Deza Fields opened up her dictionary, pointed to the word “mystical” and yelled, “I found it!”
Deza said she plans to use her new Student’s Dictionary to learn new words instead of using the Internet.
“Every day, I’m going to read, not be on the computer,” Deza said.
Deza was among 38 Indian Queen Elementary school third-graders to receive the dictionaries from the Indian Head Highway Area Action Council’s Dictionary Initiative, which aims to bring dictionaries to south county schools. The council, a community group focused on south county issues, offers dictionaries to schools as funds are available to make the purchases, said Sarah Cavitt, project chair of the initiative.
Cavitt has been distributing books since the program started in 2004. She said that while students live in a new era of electronic tablets, laptops and computers, nothing beats having the old-fashioned book because it doesn’t need anything else to work.
“I want you to think about this dictionary as a wireless spell-checker,” Cavitt said to the Fort Washington school’s third-graders, who were excited to receive the books. “It doesn’t require batteries. It doesn’t require a charger.”
Cavitt said the books will help the students not only learn new words during their formative reading years, but also makes the children feel special to receive something.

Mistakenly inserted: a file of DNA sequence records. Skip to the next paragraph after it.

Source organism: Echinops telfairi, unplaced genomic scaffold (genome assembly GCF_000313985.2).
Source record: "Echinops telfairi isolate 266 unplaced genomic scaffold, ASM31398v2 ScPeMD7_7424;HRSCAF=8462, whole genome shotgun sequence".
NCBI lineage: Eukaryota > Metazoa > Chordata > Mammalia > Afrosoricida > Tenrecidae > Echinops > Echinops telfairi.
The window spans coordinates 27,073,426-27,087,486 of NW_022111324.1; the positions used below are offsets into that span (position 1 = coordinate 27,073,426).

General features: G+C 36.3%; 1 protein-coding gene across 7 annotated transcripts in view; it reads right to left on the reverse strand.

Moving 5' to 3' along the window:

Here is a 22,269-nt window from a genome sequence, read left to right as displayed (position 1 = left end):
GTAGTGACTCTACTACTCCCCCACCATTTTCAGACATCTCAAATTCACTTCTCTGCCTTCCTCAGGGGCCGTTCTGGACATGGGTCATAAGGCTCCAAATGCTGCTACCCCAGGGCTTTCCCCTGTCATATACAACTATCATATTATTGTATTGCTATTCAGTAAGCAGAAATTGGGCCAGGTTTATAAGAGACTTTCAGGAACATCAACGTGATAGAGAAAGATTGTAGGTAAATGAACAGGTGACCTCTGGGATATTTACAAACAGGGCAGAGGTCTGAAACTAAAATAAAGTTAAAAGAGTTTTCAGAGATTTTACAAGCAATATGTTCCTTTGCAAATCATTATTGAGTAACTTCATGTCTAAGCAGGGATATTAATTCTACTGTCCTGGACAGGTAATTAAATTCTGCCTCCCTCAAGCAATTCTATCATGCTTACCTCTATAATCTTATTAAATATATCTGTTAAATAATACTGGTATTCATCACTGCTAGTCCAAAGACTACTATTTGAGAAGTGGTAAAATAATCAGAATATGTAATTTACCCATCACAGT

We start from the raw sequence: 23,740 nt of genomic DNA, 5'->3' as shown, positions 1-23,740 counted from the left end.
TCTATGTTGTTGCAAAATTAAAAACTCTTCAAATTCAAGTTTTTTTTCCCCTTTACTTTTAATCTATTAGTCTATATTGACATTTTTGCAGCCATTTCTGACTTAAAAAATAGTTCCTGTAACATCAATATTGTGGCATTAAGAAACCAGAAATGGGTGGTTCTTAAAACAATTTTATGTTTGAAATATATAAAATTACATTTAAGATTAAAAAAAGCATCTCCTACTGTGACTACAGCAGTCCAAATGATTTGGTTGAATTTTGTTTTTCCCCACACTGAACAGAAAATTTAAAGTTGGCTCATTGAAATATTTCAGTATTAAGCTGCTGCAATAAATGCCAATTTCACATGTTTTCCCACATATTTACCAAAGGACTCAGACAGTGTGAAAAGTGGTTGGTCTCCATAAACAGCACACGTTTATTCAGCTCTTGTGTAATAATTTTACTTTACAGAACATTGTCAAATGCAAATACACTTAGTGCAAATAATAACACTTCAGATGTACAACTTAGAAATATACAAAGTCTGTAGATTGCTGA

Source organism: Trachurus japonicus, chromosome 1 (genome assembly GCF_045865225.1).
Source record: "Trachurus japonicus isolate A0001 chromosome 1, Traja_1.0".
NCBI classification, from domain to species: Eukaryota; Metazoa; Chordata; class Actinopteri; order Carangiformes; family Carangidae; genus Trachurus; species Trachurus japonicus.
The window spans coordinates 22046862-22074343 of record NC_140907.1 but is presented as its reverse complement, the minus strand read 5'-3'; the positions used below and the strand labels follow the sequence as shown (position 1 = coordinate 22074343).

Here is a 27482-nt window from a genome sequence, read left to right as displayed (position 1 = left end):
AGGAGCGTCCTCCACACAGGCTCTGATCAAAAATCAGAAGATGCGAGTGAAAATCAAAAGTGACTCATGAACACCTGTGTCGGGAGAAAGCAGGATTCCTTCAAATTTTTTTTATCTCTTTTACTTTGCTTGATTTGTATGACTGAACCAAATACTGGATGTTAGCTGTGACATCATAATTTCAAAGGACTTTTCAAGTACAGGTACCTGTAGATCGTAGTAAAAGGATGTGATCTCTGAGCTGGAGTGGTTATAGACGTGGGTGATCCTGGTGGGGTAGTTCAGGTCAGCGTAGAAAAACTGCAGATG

When Chelsea Mayanja, 8, of Fort Washington received her dictionary, she immediately flipped to the back page, where the longest word in the English language was listed. She said she got about halfway through the word before it became really tough to pronounce.
“I feel happy because it has cool stuff in it,” Chelsea said. “I can learn a lot of stuff.”
Darcy Rivera, 9, of Fort Washington quietly flipped through her dictionary, looking at the words while other students excitedly chatted around her. She said she was excited to look up words.
“I’ve never had a dictionary before,” Darcy said.
Principal Aundrea McCall, Indian Queen Elementary principal for two years, said this was the first time her administration has been able to get the dictionaries from the initiative. Last year, the school didn’t receive dictionaries because there wasn’t enough funding at the time, Cavitt said.
Now that the students have the dictionaries, McCall plans to work with their teachers to give students small assignments, such as looking up words and using them in sentences, to keep the children using the book.
“It is an opportunity for them to have something hands-on,” McCall said. “It is something that is theirs they can carry around ... it is something that specially belongs to them.”